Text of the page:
Individual immigrants to Australia increased in number in the 1820s. They were mostly people of some means with which to acquire land, which was in general granted only to those of substance. This land policy, favoring the so-called exclusives, or individuals of established position, over the freed convicts, or emancipists, who sought to advance themselves, facilitated the pastoral expansion of the 1820s. The colonies already established—New South Wales and Van Diemen’s Land—got most of the early immigrants, but some immigrants went to the newer colonies, Western Australia and South Australia. In the 1830s, the southern part of New South Wales, which later became the colony of Victoria (1851), was occupied by sheepmen from farther north and from Van Diemen’s Land. Thus, this portion of Australia was originally settled by migration within Australia.
In 1829, 19 counties around Sydney in the southeast, comprising 8.9 million hectares, were officially designated as the only area of settlement in New South Wales. But sheepmen had already established stations (ranches) and sheep runs beyond the official boundaries before they were so designated. Such individuals were legally trespassers on crown land and, like their counterparts in the United States who occupied land without title or permit, they became known as squatters. Unlike squatters in the United States, however, those in Australia were for the most part men of substance from the middle and upper classes of British society. The term squatter did not carry any invidious meaning. In fact, squatters became the landed gentry of Australia—the so-called squattrocracy—and their wealth made them the most powerful economic segment of the population. Sheep were the basis of their wealth, and by 1850 there were more than 15 million head in Australia. Squatting was legitimized in 1836, after the British government recognized the impossibility of enforcing the original settlement restrictions. The expansion of the pastoral industry did not result in new urban centers; the hundreds of sheep stations in New South Wales had an average of only 10 to 12 people each. The established seaport cities continued to be the main centers of population, making relative urbanization a feature of the Australian settlement pattern in the colonial period.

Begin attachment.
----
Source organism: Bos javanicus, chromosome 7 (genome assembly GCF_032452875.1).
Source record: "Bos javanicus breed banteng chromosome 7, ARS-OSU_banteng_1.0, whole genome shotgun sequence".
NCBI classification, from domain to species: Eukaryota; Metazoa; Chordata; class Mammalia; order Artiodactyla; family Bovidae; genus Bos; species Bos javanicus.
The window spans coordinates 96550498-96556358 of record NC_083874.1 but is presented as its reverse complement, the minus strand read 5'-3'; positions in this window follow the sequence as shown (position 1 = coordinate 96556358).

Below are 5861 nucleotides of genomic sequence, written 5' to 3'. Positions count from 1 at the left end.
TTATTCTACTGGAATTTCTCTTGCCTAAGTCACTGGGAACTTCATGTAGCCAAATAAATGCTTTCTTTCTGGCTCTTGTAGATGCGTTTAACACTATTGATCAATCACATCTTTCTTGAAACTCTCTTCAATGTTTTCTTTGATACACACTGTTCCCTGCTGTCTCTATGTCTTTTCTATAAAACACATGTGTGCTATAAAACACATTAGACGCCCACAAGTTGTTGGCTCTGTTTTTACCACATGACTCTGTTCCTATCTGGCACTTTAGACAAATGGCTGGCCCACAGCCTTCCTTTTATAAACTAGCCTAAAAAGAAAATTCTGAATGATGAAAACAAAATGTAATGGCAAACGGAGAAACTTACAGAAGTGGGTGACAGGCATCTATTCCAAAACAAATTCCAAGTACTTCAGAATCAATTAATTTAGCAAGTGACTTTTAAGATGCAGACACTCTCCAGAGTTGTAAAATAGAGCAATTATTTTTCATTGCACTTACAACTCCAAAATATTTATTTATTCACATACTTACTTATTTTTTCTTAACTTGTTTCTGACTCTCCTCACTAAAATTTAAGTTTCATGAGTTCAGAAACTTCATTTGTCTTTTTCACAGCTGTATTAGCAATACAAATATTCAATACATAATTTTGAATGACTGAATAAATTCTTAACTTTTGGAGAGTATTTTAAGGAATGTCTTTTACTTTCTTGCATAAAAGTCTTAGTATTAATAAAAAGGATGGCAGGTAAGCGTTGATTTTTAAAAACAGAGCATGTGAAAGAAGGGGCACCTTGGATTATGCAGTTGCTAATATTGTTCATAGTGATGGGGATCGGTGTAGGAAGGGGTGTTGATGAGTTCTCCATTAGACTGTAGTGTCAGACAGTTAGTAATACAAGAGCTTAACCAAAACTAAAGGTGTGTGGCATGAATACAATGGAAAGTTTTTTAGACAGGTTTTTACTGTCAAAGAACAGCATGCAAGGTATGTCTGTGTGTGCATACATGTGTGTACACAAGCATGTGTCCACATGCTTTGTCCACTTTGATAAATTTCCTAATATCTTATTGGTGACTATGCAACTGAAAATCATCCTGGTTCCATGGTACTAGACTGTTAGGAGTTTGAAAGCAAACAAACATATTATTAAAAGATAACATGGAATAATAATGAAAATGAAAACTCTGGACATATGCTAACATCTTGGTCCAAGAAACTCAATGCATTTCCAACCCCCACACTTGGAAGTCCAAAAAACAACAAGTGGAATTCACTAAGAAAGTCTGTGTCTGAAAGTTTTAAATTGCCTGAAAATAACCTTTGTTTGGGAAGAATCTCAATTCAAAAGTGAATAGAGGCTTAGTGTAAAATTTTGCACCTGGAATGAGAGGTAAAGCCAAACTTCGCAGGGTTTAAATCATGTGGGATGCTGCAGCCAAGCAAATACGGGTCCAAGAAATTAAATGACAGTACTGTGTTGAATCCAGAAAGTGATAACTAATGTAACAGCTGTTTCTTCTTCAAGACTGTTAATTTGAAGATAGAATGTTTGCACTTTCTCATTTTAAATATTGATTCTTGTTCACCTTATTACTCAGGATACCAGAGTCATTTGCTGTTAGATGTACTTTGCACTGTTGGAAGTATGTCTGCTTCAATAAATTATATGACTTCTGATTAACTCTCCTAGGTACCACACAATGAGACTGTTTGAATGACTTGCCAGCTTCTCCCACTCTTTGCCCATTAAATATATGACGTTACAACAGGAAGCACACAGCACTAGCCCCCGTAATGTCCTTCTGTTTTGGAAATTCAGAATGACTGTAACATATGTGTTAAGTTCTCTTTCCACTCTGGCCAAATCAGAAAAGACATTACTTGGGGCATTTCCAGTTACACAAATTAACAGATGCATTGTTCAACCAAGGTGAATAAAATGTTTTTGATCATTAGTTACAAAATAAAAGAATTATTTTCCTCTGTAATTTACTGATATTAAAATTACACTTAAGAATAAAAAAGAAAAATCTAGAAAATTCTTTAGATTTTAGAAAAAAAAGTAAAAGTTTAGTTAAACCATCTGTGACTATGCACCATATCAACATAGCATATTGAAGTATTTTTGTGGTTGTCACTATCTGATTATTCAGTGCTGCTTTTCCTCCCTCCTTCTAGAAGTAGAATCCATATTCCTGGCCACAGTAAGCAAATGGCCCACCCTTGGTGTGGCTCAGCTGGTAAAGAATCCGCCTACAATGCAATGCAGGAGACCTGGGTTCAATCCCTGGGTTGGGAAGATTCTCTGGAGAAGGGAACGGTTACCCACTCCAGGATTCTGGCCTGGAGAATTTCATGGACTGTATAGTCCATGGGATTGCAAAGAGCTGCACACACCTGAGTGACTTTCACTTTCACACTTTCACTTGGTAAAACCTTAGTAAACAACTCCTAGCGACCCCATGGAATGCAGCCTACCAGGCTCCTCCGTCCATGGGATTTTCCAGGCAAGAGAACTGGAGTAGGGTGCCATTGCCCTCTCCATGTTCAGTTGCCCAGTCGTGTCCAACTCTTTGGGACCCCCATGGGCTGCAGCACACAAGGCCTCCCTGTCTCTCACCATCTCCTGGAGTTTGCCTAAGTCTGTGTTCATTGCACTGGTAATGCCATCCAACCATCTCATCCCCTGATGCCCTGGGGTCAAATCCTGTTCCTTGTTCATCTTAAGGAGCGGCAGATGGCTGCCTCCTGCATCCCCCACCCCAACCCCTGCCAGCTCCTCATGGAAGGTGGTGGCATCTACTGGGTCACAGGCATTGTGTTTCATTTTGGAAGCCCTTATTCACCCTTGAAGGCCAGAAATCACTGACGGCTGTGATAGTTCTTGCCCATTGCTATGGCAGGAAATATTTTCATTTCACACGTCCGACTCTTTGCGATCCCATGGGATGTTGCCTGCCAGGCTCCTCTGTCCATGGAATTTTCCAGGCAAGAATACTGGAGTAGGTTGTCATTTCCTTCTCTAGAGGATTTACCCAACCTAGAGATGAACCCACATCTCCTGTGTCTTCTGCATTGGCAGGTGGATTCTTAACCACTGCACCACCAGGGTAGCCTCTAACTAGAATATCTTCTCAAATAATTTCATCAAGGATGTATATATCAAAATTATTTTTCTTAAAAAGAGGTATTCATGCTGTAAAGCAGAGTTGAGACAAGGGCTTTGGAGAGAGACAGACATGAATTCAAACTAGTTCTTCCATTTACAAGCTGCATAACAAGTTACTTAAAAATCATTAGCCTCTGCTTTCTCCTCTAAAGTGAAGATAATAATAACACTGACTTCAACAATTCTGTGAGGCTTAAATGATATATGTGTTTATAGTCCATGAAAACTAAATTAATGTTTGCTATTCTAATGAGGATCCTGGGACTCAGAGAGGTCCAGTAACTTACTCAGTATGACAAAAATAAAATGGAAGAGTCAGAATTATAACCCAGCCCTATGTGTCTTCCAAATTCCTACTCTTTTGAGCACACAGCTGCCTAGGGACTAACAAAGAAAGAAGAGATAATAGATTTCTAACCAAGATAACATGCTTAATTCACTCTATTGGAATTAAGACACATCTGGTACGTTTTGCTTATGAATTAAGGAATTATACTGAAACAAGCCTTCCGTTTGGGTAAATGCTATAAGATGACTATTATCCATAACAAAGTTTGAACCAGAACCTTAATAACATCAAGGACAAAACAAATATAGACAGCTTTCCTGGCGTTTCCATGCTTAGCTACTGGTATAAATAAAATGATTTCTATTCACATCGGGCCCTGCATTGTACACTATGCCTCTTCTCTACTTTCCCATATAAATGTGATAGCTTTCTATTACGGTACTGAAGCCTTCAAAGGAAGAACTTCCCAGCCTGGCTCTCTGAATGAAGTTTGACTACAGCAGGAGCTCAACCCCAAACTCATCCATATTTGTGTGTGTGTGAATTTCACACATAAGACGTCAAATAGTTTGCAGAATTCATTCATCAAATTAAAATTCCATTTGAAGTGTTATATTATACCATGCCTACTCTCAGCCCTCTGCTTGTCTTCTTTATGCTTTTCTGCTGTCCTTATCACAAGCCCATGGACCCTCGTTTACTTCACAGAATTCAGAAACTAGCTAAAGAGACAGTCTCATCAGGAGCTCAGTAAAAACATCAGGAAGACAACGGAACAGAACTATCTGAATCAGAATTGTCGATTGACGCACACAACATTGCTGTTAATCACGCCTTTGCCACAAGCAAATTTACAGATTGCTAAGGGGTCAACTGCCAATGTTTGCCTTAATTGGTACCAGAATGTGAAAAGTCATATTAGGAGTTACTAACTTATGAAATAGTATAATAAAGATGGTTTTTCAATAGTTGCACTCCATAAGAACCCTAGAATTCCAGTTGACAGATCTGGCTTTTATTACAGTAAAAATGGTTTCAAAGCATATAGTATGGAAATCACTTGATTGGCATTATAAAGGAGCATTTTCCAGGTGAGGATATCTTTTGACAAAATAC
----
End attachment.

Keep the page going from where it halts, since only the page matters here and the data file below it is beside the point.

Self-Government and Economic Expansion, 1850–1900: The Australian colonies of New South Wales, South Australia, Tasmania (renamed officially from Van Diemen’s Land in its constitution), and Victoria achieved self-government during 1855 and 1856. Queensland received a constitution similar to that of New South Wales when it was separated from the latter and established as a new colony in 1859. Western Australia remained under the old system owing to its small population and limited economic growth. Democratic political practices developed rapidly after the new constitutions came into force.